US think-tank warns China spat to worsen

Posted at 05/18/2012 8:37 AM | Updated as of 05/19/2012 2:02 AM

WASHINGTON D.C. - China’s growing belligerence in disputed waters of the South China Sea will only grow and worsen, according to testimony before the House Foreign Affairs Committee.

“China has a coherent multi-dimensional approach to global competition which also includes the domination of sea-lanes and civil airspace in East Asia. This is one of Beijing’s top strategic goals, not just for economic and military advantage, but also for domestic political legitimacy and regional diplomatic propaganda,” said John Tkacik Jr., Director of the Future Asia Project.

The Future Asia Project is part of the Washington DC-think tank International Strategy and Assessment Center that specializes on American security issues.

“China’s increasingly adamantine territorial sea claims in the South China Sea, the Taiwan Strait and the East China Sea is certain to be resolved only one of two ways: either China gets what it wants or it will use armed conflict to enforce its so-called ‘core interests’,” Tkacik told the congressional panel last March.

“China’s military has systematically garrisoned several chains of submerged coral shoals in the Spratlys west of the southern Philippine island of Palawan, secretly emplacing huge caissons of concrete in their shallow water and constructing massive platforms and anchorages. The Chinese forcefully ejected Philippines troops from Mischief Reef in 1995, and the Philippines has been complaining about it ever since,” he testified.

Tkacik said China was tightening its strategic presence in the South China Sea. He quoted China’s East Fleet deputy commander Admiral Zhang Huachen’s explanation: “With the expansion of the country's economic interests, the navy wants to better protect the country's transportation routes and the safety of our major sea lanes.”

He listed recent incidents involving China and other countries.

April 2001 – Chinese fighter jet collides with an American “Orion” patrol plane off Hainan Island.

June 11, 2009 – Chinese submarine cuts the sonar array cable being towed by the USS John McCain about 140 miles northwest of Subic Bay.

August 2011 – Chinese ships challenged an Indian Navy ship transiting two Vietnamese ports.

February 2012 – Chinese vessels prevented Vietnamese fishing boats from seeking storm refuge in the Paracel Islands

A month after Tkacik’s testimony, Chinese ships stopped the Philippines from arresting Chinese fishermen caught harvesting endangered and protected marine life in Scarborough Shoal, about a hundred miles off the main Philippine island of Luzon.

The stand-off has triggered protests in Manila as well as from Filipinos who picketed Chinese consular offices in major US cities.

In March 2010, Tkacik said, Chinese assistant foreign minister Cui Tianki told US officials that its claim to the South China Sea was at par with its claims to Tibet and Taiwan.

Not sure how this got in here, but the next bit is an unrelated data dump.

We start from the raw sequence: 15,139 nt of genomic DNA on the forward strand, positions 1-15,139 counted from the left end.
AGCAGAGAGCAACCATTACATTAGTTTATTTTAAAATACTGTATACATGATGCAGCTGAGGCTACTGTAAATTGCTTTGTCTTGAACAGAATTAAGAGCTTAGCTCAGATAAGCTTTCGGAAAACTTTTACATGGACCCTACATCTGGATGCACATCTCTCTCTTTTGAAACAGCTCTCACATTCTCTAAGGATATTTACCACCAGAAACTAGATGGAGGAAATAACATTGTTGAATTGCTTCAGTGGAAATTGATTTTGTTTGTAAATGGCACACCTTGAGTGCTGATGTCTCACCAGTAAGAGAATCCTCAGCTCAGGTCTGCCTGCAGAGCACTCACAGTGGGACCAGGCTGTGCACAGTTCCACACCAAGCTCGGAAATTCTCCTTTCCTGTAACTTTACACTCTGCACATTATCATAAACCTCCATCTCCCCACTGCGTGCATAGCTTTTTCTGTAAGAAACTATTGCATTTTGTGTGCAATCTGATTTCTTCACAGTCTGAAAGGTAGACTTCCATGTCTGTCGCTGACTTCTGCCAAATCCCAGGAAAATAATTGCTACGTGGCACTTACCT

“Thereafter, Chinese diplomats proclaimed a ‘core interest’ in the South China Sea to progressively more senior Americans – and Southeast Asians as well. In tandem, Chinese security scholars declared in the official media that “by adding the South China Sea to its core interests, China has shown its determination to secure its maritime resources and strategic waters,” he explained.

State Secretary Hillary Clinton responded shortly after by declaring “The United States has a national interest in freedom of navigation, open access to Asia's maritime commons and respect for international law in the South China Sea.”

Following the Scarborough Shoal stand-off, China abruptly rejected banana exports from the Philippines and discouraged Chinese tourists from visiting the country.

Tkacik observed China resorts to “economic punishment” of Southeast Asian neighbors that “have the temerity to challenge new Chinese assertions of territorial sovereignty in South China Sea waters.”

A September 2010 flare-up in the Japanese Senkaku islands that China also claims as hers led to the arrest of a Chinese fishing boat captain who rammed a Japanese coast guard cutter, Tkacik recounted.

“This was followed by three weeks of steadily escalating diplomatic demarches, protests and threats culminating in a de facto Chinese embargo on exports of Chinese rare-earths oxides (essential in the manufacture of advanced electronic 23 devices) to Japan,” he said.

“Is China’s expanding security footprint in the South China Sea a problem for the US as well as Southeast Asia?,” Tkacik asked, “As former Asia policy aide to President George W. Bush, Michael Green, put it: ‘The Chinese are elbowing, seeing how far they can go before the referee blows the whistle on them and they get a yellow card . . . This is also a [Chinese] signal to Vietnam, the Philippines, and the smaller countries in the region, that ‘look, if we can do this to the Americans, what chance do you think you have?’”